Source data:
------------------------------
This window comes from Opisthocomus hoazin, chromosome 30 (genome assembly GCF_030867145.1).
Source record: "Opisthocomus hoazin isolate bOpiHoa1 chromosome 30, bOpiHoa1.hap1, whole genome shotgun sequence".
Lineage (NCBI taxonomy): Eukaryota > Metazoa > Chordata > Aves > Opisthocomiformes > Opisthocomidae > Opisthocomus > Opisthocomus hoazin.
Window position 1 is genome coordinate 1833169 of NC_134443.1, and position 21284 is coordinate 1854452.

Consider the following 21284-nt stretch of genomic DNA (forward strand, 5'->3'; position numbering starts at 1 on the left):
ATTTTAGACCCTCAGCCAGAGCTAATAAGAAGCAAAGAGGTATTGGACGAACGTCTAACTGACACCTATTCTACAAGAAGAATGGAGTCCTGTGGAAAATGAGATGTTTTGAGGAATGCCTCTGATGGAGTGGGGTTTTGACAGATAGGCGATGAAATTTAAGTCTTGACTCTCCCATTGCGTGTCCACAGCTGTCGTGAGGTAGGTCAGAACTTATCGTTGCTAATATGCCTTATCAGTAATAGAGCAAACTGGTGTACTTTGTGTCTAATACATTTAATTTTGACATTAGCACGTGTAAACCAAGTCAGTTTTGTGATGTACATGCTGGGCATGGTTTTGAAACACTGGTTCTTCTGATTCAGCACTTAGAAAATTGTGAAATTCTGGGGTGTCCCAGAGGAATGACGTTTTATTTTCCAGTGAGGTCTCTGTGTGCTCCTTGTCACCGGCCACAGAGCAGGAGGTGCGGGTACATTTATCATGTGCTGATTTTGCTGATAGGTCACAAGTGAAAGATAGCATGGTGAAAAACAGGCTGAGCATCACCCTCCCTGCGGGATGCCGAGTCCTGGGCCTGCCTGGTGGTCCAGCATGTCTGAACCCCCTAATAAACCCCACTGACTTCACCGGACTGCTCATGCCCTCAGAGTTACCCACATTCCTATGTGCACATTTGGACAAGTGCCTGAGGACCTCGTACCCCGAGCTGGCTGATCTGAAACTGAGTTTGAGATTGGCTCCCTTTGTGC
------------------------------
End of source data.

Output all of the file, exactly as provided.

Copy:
This window comes from Opisthocomus hoazin, chromosome 30 (genome assembly GCF_030867145.1).
Source record: "Opisthocomus hoazin isolate bOpiHoa1 chromosome 30, bOpiHoa1.hap1, whole genome shotgun sequence".
Lineage (NCBI taxonomy): Eukaryota > Metazoa > Chordata > Aves > Opisthocomiformes > Opisthocomidae > Opisthocomus > Opisthocomus hoazin.
Window position 1 is genome coordinate 1833169 of NC_134443.1, and position 21284 is coordinate 1854452.

Consider the following 21284-nt stretch of genomic DNA (forward strand, 5'->3'; position numbering starts at 1 on the left):
ATTTTAGACCCTCAGCCAGAGCTAATAAGAAGCAAAGAGGTATTGGACGAACGTCTAACTGACACCTATTCTACAAGAAGAATGGAGTCCTGTGGAAAATGAGATGTTTTGAGGAATGCCTCTGATGGAGTGGGGTTTTGACAGATAGGCGATGAAATTTAAGTCTTGACTCTCCCATTGCGTGTCCACAGCTGTCGTGAGGTAGGTCAGAACTTATCGTTGCTAATATGCCTTATCAGTAATAGAGCAAACTGGTGTACTTTGTGTCTAATACATTTAATTTTGACATTAGCACGTGTAAACCAAGTCAGTTTTGTGATGTACATGCTGGGCATGGTTTTGAAACACTGGTTCTTCTGATTCAGCACTTAGAAAATTGTGAAATTCTGGGGTGTCCCAGAGGAATGACGTTTTATTTTCCAGTGAGGTCTCTGTGTGCTCCTTGTCACCGGCCACAGAGCAGGAGGTGCGGGTACATTTATCATGTGCTGATTTTGCTGATAGGTCACAAGTGAAAGATAGCATGGTGAAAAACAGGCTGAGCATCACCCTCCCTGCGGGATGCCGAGTCCTGGGCCTGCCTGGTGGTCCAGCATGTCTGAACCCCCTAATAAACCCCACTGACTTCACCGGACTGCTCATGCCCTCAGAGTTACCCACATTCCTATGTGCACATTTGGACAAGTGCCTGAGGACCTCGTACCCCGAGCTGGCTGATCTGAAACTGAGTTTGAGATTGGCTCCCTTTGTGC